Our current top pedestrian related collision location is the intersection of Coney Island Avenue and Avenue Z. Our partnership with the community includes sharing vital information so that our friends, family and neighbors will remain safe.


Click to enlarge

The New York City Housing Recovery recently released the above infographic, showing the number of registrations for Build it Back. These are the final numbers now that registration for the program is closed.

Along with the Build it Back, the agency also released the number of homes fixed up by Rapid Repairs, have had mold removed by city-run programs, or were demolished by the city. All of these are broken down by impact zones – the six waterfront areas most impacted by the storm, and accounting for a total of 61,793 buildings (many of which are multi-family residences, so the number of households is likely higher).

The numbers tell a story in themselves. While they don’t quite deliver insight into the extent of damage into each neighborhood – a fairly ephemeral impact that’s hard to quantify and even harder to wrap one’s head around – they do show us how active these programs are in particular neighborhoods, and we can draw some conclusions from that.

So let’s get started.

Read on as we break down the numbers, and tease out the story of Brooklyn’s Sandy recovery.

The glorious, old Penn Station, before it was demolished to make room for the hideous monstrosity we know today. Source: Wikipedia

The glorious, old Penn Station, before it was demolished to make room for the hideous monstrosity we know today. Source: Wikipedia

THE COMMUTE: Much of what I was taught in school was either useless or not true. I spent several years studying algebra, which I actually liked, but only had occasion to use it about six times in the 46 years since I graduated high school. Meanwhile, no one ever taught me stuff I need to know in life, such as how to pick a fresh mango. The fruit lady near where I used to work would reject a half a dozen mangoes before choosing the perfect one for me. I should have asked her for her secret.

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You might have thought that the wonderful utopia of Sheepshead Bay was somehow free of the stop-and-frisk controversies igniting throughout New York City. You’d be wrong. New statistics released this morning by the NYPD show that, much like in the rest of the five boroughs, officers from the 61st Precinct are stopping and frisking black men and women at a rate that’s disproportionate to the size of the population.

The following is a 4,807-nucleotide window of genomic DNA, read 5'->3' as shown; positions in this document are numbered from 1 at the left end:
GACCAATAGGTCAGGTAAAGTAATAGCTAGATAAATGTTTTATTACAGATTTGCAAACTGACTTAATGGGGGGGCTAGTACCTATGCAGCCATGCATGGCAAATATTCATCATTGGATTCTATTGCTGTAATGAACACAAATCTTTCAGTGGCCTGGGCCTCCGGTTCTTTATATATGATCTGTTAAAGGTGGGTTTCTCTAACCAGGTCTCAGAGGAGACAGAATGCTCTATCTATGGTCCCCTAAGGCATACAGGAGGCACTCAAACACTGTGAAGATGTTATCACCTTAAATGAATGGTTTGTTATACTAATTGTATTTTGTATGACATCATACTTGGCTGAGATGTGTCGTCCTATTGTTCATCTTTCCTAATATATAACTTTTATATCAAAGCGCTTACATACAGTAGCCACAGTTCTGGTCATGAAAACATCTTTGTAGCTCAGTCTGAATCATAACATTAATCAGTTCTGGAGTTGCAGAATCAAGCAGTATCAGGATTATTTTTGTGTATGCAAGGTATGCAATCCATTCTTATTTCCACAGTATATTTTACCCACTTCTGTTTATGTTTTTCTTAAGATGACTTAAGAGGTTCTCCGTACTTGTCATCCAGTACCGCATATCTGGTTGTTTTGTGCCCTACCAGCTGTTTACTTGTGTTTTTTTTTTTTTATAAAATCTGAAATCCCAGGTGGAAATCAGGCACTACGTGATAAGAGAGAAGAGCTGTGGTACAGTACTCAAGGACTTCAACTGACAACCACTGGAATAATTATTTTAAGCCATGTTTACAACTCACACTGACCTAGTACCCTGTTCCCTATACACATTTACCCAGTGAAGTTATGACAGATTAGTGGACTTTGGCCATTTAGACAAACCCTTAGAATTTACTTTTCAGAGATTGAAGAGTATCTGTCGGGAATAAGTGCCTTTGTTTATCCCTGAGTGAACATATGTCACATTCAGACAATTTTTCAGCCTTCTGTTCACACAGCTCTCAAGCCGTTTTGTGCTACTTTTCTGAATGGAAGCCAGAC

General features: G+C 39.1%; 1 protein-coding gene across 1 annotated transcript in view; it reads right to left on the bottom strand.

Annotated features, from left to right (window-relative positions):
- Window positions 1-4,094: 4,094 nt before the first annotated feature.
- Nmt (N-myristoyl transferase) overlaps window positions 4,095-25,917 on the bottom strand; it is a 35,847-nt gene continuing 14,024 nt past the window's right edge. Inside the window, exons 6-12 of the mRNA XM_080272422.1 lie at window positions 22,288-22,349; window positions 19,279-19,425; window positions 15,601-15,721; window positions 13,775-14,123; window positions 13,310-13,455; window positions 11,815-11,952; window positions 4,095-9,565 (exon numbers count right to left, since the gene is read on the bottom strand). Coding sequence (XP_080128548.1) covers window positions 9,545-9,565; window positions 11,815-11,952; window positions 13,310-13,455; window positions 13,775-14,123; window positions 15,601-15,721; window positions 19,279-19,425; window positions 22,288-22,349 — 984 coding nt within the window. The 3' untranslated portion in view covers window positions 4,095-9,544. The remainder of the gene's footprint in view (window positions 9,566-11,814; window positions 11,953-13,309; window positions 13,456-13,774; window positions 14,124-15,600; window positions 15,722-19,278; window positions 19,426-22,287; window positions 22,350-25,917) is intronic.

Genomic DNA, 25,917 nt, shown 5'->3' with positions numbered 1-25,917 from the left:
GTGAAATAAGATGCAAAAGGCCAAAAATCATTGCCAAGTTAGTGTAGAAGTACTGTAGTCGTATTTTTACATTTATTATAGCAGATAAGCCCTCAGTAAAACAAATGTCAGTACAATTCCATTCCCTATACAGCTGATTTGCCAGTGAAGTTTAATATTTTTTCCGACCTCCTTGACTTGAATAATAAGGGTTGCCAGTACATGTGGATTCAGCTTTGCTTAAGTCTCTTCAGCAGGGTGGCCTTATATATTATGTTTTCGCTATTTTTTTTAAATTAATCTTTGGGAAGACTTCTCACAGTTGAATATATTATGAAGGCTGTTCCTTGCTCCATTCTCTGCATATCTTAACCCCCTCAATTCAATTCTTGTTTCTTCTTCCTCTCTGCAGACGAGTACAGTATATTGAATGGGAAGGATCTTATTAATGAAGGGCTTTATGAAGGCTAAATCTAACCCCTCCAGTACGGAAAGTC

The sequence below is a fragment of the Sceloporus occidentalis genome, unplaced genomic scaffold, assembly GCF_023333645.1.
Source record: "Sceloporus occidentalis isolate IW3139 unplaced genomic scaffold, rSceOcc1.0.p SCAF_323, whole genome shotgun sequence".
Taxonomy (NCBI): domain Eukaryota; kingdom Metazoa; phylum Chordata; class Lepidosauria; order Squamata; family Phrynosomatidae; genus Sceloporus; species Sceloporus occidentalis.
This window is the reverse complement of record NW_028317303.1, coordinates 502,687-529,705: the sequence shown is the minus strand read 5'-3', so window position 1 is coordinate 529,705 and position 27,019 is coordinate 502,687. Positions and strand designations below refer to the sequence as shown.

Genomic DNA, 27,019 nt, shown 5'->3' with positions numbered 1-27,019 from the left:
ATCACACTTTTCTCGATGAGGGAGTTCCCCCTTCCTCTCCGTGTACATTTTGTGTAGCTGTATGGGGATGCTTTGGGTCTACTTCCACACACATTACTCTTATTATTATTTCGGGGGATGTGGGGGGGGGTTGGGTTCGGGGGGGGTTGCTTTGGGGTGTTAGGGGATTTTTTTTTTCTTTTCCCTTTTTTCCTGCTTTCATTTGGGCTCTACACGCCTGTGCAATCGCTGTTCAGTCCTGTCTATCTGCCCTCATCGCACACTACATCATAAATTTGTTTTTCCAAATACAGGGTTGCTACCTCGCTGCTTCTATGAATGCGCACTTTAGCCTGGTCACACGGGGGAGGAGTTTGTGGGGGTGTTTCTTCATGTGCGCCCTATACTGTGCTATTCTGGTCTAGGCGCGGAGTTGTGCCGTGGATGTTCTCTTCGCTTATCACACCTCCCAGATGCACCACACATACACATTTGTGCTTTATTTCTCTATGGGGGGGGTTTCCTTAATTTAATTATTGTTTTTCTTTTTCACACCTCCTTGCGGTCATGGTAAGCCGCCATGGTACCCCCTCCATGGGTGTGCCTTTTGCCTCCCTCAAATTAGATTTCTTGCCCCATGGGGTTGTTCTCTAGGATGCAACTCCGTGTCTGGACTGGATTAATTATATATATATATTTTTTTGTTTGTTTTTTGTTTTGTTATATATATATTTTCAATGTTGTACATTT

The NYPD surprised observers this morning by releasing the 2011 figures in a detailed report. The report shows the total number of stops per precinct, the top suspected crime accounting for the stops, and the race of the persons stopped compared to their percentage of the precinct’s population using 2010 census numbers.

Although the vast majority of stops in the 61st Precinct were of white residents, at 49.4 percent, the number comes up short when compared to the number of white residents living in the neighborhood – 72.8 percent.

Conversely, black residents comprise only 3.4 percent of the precinct’s population, yet they accounted for 28.5 percent of the stops. Likewise, Hispanics accounted for 18.8 percent of stop-and-frisks in an around Sheepshead Bay, and yet they only make up 8.3 percent of the neighborhood’s population.

And although they’re the second-largest demographic in the area, at 15.5 percent, Asians were largely left alone by cops. Three-point-three percent of people stopped-and-frisked were Asian.

Read the report and more analysis of the local stop-and-frisk numbers.

Source: Mephell/

According to a report by, a research and consulting organization, 64 percent of Americans are woefully unprepared for a major natural disaster, even after the events of Hurricane Sandy, Hurricane Katrina, and a series of other major natural disasters smacking us around in recent years.

The report finds that people making disaster-readiness plans has slightly increased from 31 percent to 36 percent since 2011, showing that the majority of Americans have failed to adequately prepare themselves in the event of another major disaster. This is the breakdown of YouGov’s numbers,

Of the 36 percent who said they were equipped for natural disasters, their preparations included the following:

  • Emergency supplies (for example, flashlights or first-aid kits): 89 percent
  • Food stocks: 74 percent
  • Creating an evacuation or an emergency plan: 50 percent
  • Disaster insurance: 22 percent

Of the 89 percent who had emergency supplies, their supplies included the following:

  • Flashlights:  97 percent
  • Water:  92 percent